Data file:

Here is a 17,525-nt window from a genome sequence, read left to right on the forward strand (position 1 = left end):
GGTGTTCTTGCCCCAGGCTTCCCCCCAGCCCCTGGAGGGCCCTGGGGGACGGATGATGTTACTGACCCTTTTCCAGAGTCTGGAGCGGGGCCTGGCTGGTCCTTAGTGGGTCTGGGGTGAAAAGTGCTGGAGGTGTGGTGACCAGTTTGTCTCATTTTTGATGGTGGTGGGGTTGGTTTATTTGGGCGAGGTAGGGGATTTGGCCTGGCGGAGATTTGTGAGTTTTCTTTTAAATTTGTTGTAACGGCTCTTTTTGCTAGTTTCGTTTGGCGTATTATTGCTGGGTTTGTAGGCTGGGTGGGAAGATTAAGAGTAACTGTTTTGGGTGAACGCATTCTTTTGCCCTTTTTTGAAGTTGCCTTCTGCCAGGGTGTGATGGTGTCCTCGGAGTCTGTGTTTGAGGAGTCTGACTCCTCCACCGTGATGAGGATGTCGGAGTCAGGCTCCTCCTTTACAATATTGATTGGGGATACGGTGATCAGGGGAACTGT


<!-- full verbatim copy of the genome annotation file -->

Here is a 17,525-nt window from a genome sequence, read left to right on the forward strand (position 1 = left end):
GGTGTTCTTGCCCCAGGCTTCCCCCCAGCCCCTGGAGGGCCCTGGGGGACGGATGATGTTACTGACCCTTTTCCAGAGTCTGGAGCGGGGCCTGGCTGGTCCTTAGTGGGTCTGGGGTGAAAAGTGCTGGAGGTGTGGTGACCAGTTTGTCTCATTTTTGATGGTGGTGGGGTTGGTTTATTTGGGCGAGGTAGGGGATTTGGCCTGGCGGAGATTTGTGAGTTTTCTTTTAAATTTGTTGTAACGGCTCTTTTTGCTAGTTTCGTTTGGCGTATTATTGCTGGGTTTGTAGGCTGGGTGGGAAGATTAAGAGTAACTGTTTTGGGTGAACGCATTCTTTTGCCCTTTTTTGAAGTTGCCTTCTGCCAGGGTGTGATGGTGTCCTCGGAGTCTGTGTTTGAGGAGTCTGACTCCTCCACCGTGATGAGGATGTCGGAGTCAGGCTCCTCCTTTACAATATTGATTGGGGATACGGTGATCAGGGGAACTGT